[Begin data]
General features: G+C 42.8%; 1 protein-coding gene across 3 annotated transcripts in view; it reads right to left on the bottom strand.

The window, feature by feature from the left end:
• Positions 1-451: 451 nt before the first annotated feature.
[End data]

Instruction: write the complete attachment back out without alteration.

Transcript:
General features: G+C 42.8%; 1 protein-coding gene across 3 annotated transcripts in view; it reads right to left on the bottom strand.

The window, feature by feature from the left end:
• Positions 1-451: 451 nt before the first annotated feature.